# Levi graph

In combinatorial mathematics, a **Levi graph** or **incidence graph** is a bipartite graph associated with an incidence structure.[1][2] From a collection of points and lines in an incidence geometry or a projective configuration, we form a graph with one vertex per point, one vertex per line, and an edge for every incidence between a point and a line. They are named for Friedrich Wilhelm Levi, who wrote about them in 1942.[1][3]

Levi graph | |
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The Pappus graph, a Levi graph with 18 vertices formed from the Pappus configuration. Vertices labeled with single letters correspond to points in the configuration; vertices labeled with three letters correspond to lines through three points. | |

Girth | ≥ 6 |

Table of graphs and parameters |

The Levi graph of a system of points and lines usually has girth at least six: Any 4-cycles would correspond to two lines through the same two points. Conversely any bipartite graph with girth at least six can be viewed as the Levi graph of an abstract incidence structure.[1] Levi graphs of configurations are biregular, and every biregular graph with girth at least six can be viewed as the Levi graph of an abstract configuration.[4]

Levi graphs may also be defined for other types of incidence structure, such as the incidences between points and planes in Euclidean space. For every Levi graph, there is an equivalent hypergraph, and vice versa.

## Examples

- The Desargues graph is the Levi graph of the Desargues configuration, composed of 10 points and 10 lines. There are 3 points on each line, and 3 lines passing through each point. The Desargues graph can also be viewed as the generalized Petersen graph G(10,3) or the bipartite Kneser graph with parameters 5,2. It is 3-regular with 20 vertices.
- The Heawood graph is the Levi graph of the Fano plane. It is also known as the (3,6)-cage, and is 3-regular with 14 vertices.
- The Möbius–Kantor graph is the Levi graph of the Möbius–Kantor configuration, a system of 8 points and 8 lines that cannot be realized by straight lines in the Euclidean plane. It is 3-regular with 16 vertices.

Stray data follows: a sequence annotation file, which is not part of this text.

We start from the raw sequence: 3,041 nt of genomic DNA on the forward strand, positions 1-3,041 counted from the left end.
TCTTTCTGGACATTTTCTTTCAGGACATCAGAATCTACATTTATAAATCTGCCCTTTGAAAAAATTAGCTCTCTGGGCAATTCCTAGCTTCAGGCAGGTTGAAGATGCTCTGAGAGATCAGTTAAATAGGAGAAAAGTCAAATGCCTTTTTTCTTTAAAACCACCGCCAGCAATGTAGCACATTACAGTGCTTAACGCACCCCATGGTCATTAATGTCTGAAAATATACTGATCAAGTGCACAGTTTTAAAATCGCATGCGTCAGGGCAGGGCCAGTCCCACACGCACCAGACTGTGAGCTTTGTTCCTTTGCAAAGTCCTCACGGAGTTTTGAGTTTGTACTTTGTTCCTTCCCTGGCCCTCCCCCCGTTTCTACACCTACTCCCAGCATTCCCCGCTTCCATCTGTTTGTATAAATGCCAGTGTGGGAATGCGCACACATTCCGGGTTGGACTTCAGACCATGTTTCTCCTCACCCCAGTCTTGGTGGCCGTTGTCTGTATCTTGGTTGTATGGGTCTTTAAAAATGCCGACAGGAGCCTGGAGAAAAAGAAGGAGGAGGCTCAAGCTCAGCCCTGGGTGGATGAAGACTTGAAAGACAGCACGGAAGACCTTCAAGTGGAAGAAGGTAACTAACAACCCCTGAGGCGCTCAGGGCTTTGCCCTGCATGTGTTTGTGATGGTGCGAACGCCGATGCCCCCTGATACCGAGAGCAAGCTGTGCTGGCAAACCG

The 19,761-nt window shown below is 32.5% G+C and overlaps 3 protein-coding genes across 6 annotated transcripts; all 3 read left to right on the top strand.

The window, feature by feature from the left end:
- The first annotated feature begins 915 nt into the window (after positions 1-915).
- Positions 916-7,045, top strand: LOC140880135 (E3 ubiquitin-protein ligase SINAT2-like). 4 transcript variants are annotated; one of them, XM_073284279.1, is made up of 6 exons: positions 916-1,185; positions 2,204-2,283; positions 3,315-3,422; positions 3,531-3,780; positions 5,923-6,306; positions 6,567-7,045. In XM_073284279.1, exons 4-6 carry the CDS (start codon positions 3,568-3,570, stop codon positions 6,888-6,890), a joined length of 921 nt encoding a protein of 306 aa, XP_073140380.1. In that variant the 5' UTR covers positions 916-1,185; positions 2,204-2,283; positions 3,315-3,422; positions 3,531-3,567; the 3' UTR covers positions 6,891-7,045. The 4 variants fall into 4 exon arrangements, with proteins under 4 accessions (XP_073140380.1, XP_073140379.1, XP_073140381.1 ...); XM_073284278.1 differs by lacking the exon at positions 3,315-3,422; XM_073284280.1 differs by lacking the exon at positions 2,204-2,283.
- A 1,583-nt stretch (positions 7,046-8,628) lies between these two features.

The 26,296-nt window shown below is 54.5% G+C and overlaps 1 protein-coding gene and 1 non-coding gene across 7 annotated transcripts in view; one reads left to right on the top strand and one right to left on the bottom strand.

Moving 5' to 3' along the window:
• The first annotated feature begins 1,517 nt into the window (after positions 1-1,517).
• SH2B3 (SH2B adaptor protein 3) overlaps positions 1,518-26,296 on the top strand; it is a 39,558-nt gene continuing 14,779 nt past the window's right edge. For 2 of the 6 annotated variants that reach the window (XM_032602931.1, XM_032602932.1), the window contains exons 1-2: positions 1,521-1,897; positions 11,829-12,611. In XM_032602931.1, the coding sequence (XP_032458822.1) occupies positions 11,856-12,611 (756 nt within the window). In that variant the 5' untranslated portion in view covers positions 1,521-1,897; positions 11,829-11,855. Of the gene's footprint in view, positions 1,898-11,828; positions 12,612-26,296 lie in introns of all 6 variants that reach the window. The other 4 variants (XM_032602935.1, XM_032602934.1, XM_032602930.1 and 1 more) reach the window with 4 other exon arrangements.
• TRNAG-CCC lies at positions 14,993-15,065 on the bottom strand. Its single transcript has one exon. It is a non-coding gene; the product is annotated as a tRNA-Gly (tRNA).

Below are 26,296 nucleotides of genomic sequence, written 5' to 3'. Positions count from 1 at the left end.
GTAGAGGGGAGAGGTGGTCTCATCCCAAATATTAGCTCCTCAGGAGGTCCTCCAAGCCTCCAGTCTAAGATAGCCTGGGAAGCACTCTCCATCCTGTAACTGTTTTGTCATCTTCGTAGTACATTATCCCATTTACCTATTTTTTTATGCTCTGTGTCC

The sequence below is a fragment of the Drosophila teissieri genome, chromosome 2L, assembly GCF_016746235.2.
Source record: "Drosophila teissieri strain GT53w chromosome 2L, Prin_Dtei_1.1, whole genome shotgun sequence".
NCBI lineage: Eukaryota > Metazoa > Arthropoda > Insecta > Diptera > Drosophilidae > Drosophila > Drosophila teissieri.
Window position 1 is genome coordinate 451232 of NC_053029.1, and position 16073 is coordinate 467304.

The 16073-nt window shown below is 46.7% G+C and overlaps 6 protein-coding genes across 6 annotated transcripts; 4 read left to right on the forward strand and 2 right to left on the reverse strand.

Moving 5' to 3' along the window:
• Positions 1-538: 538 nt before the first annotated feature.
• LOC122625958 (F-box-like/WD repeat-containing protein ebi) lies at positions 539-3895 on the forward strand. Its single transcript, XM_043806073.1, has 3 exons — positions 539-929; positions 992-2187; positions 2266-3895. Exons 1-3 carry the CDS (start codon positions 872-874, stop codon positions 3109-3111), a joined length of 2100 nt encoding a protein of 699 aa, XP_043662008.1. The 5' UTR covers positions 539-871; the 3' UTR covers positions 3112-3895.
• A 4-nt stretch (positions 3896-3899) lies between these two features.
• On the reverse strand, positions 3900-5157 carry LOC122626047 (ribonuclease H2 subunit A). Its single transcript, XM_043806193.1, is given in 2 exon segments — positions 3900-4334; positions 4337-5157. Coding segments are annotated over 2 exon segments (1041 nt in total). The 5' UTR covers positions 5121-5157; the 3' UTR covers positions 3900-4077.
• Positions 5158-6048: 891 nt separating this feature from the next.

- The Pappus graph is the Levi graph of the Pappus configuration, composed of 9 points and 9 lines. Like the Desargues configuration there are 3 points on each line and 3 lines passing through each point. It is 3-regular with 18 vertices.
- The Gray graph is the Levi graph of a configuration that can be realized in as a grid of 27 points and the 27 orthogonal lines through them.
- The Tutte eight-cage is the Levi graph of the Cremona–Richmond configuration. It is also known as the (3,8)-cage, and is 3-regular with 30 vertices.
- The four-dimensional hypercube graph is the Levi graph of the Möbius configuration formed by the points and planes of two mutually incident tetrahedra.
- The Ljubljana graph on 112 vertices is the Levi graph of the Ljubljana configuration.[5]

## References

- Grünbaum, Branko (2006), "Configurations of points and lines",
*The Coxeter Legacy*, Providence, RI: American Mathematical Society, pp. 179–225, MR 2209028. See in particular p. 181. - Polster, Burkard (1998),
*A Geometrical Picture Book*, Universitext, New York: Springer-Verlag, p. 5, doi:10.1007/978-1-4419-8526-2, ISBN 0-387-98437-2, MR 1640615. - Levi, F. W. (1942),
*Finite Geometrical Systems*, Calcutta: University of Calcutta, MR 0006834. - Gropp, Harald (2007), "VI.7 Configurations", in Colbourn, Charles J.; Dinitz, Jeffrey H. (eds.),
*Handbook of combinatorial designs*, Discrete Mathematics and its Applications (Boca Raton) (Second ed.), Chapman & Hall/CRC, Boca Raton, Florida, pp. 353–355. - Conder, Marston; Malnič, Aleksander; Marušič, Dragan; Pisanski, Tomaž; Potočnik, Primož (2002),
*The Ljubljana Graph*(PDF), IMFM Preprint 40-845, University of Ljubljana Department of Mathematics.